With the deck stacked so steeply against them, do Republicans have any options as they attempt to go forward as a political force? The unsurprising answer is that they have a single avenue to their party's restoration. Unfortunately, it is the one that they have not been predisposed to undertake for many years, perhaps decades. Yet they ignore this option to the ultimate demise of the GOP. To all but the most severely myopic D.C. insider, it is apparent that Barack Obama, abetted by his lapdog House and Senate leaders, is indeed engaged in an all out war on America. To assert anything less is to go into battle with one's armament holstered and stowed, which is a guarantee of defeat.

Furthermore, his venomous claim that those House members who oppose him come from "sharply gerrymandered districts that are very safely Republican," and references to their supposed fear of being "punished on Fox News or by Rush Limbaugh" exhibit the mindset and tactics of a would-be tyrant who cannot fathom the need to accommodate the interests or concerns of others. While Obama remains in office, political discourse will be vicious, contentious, and personal. The end goal of Democrats is to win the debate by any means necessary. In the face of so much irrefutable evidence, Republican expectations of anything less is inexcusably naive.

The repeated calls by so-called Republican moderates for "finding common ground," "working together," and "putting partisanship aside" are as fanciful and disastrous now as they have ever been. Whenever Democrats offer such things, they are merely dangling the bait which belies a hidden snare. And nobody can honestly point to any example of political debate during the past four years in which the circumstances have been any different. It is beyond ridiculous to expect that, in the wake of what Obama interprets as voter reaffirmation of his agenda, he will happily give ground at this juncture.

In stark contrast to the continually failed approach of Republican capitulation, any promise of a future for the party must be buttressed by efforts to advance an agenda that is truly in the best interests of the American people. Rather than taking polls by which to decide what the party claims as its core principles, or even worse, responding defensively to those clearly biased network polls, Republicans must remain devoted to conservative positions proven as the basis for workable solutions to the problems facing the nation. And this course must be undertaken with complete indifference to the vicious demagoguery and distortions which will inevitably come from the Obama White House and its media minions.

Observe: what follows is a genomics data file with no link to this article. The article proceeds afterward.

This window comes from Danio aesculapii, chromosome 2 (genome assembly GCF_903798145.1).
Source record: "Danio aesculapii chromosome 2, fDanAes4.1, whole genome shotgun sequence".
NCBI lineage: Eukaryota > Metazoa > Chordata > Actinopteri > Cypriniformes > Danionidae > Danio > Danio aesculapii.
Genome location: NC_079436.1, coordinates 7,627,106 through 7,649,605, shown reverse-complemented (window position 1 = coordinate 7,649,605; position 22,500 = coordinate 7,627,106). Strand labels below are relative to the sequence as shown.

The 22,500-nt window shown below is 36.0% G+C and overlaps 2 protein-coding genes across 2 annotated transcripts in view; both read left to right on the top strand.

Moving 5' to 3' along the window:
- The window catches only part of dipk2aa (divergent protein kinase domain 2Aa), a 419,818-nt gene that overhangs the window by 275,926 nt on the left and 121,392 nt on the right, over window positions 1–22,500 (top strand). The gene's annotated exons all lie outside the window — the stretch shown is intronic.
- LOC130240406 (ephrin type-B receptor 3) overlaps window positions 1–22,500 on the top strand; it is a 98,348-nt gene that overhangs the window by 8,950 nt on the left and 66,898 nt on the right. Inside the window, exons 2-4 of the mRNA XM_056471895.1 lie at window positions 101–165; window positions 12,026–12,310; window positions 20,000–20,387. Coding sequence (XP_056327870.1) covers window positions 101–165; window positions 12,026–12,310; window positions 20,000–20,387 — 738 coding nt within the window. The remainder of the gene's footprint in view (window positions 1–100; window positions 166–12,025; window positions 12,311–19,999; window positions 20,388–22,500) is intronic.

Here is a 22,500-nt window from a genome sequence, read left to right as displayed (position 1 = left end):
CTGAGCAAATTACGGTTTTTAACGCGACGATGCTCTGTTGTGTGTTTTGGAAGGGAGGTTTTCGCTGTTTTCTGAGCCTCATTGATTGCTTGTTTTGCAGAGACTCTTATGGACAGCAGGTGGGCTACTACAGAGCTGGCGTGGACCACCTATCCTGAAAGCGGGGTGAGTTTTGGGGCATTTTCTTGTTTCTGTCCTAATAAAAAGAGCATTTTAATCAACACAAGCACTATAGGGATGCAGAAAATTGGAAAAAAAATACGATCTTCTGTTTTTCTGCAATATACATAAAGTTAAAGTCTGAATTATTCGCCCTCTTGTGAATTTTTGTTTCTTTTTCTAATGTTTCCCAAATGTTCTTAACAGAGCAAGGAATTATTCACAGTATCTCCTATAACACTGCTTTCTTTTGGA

Republicans do not need to repackage their platform or adjust their image in a misbegotten effort to appeal to those segments of the populace that would never support them. Rather, they need to take on the challenges facing them as if the fate of America, and not merely their party, hangs in the balance. For this is precisely the precipice to which the nation has been dragged. Politicking according to past practices will not save it. Only the reaffirmation of strong and principled conservative leadership can stall the liberal onslaught, and eventually drive back its sinister forces. Voters of the conservative grassroots have become painfully aware of this and are no longer willing to accept anything less.

© Chris Adamo


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Chris Adamo

Christopher G. Adamo is a resident of southeastern Wyoming and has been involved in state and local politics for many years.

He writes for several prominent conservative websites, and has written for regional and national magazines. He is currently the Chief Editorial Writer for The Proud Americans, a membership advocacy group for America's seniors, and for all Americans.

His contact information and article archives can be found at, and he can be followed on Twitter @CGAdamo.